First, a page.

The practice of pharmacy compounding is becoming a popular solution to veterinary problems. Compounding is the art and science of preparing customized medications for patients. Its resurgence in recent years provides valuable benefits to today�s pet owner.
The Compounding Solution
Why should you consider compounding as a solution for your pet�s medical problems? That can be answered with another question: How hard is it to get your cat to swallow a pill?
As any pet owner is well aware, animals may be extremely difficult to treat with medications. Cats are notorious for refusing to swallow a pill, and will usually eat right around one disguised in food. Dosages can be very tricky with dogs. For instance, a medication that works for an eighty pound Golden Retriever is far too much for a six pound Yorkie to handle.
The pet who refuses to take medication because of the taste is often a prime subject for compounding. Cats don�t like pills, but they do like tuna. Dogs don�t appreciate a traditional solution of medication being squirted into their mouth, but they�ll gladly take it when it�s part of a tasty biscuit or treat.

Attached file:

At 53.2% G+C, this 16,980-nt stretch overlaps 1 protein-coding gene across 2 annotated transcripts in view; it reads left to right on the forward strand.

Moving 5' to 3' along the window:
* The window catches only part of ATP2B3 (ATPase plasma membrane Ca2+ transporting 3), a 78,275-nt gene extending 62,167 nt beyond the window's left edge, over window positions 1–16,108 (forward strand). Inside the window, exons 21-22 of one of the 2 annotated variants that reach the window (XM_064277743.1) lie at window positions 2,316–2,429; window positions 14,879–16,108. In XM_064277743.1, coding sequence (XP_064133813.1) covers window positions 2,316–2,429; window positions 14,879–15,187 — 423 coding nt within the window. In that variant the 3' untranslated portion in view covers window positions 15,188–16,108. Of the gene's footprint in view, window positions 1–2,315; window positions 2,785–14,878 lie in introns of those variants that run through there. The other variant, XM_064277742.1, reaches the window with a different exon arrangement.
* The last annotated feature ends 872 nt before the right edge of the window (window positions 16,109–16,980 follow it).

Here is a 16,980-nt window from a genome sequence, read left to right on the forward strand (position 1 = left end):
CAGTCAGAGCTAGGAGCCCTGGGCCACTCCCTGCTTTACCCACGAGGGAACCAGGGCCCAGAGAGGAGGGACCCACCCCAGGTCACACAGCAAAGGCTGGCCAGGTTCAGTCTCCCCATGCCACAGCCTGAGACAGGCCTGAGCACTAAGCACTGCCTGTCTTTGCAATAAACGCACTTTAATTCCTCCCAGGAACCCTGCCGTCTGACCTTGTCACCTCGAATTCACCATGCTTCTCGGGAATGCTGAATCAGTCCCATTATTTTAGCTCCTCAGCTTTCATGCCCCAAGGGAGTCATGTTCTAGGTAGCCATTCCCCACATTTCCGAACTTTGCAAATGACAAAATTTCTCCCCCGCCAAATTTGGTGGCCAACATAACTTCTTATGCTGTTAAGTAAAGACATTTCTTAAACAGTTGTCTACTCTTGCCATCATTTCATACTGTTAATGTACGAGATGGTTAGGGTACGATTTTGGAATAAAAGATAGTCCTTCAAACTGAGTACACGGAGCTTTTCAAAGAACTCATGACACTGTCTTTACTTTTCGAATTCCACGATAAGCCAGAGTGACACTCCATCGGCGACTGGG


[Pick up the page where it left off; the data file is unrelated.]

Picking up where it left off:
Solving Dosage Problems
Just like their owners, animals are individual and unique. That�s why you love them. They come in different shapes and sizes, as a result, not all commercially available medicines are appropriate for your pet. Commercial medicine often comes in large tablets or capsules of 100 mg or more. But a small kitten may only need a dose of 15 mg. That is where compounding is especially helpful. In this situation, your veterinarian can prescribe a tuna-flavored suspension with an amount that is exactly right for your pet�s size and condition.
Commercially Unavailable Medicine
From time to time, a manufacturer will discontinue a medication used in veterinary applications. When that medication has worked well for animals, a compounding pharmacist can prepare a prescription for the discontinued product at a dosage strength and dose form appropriate for that pet�s specific needs.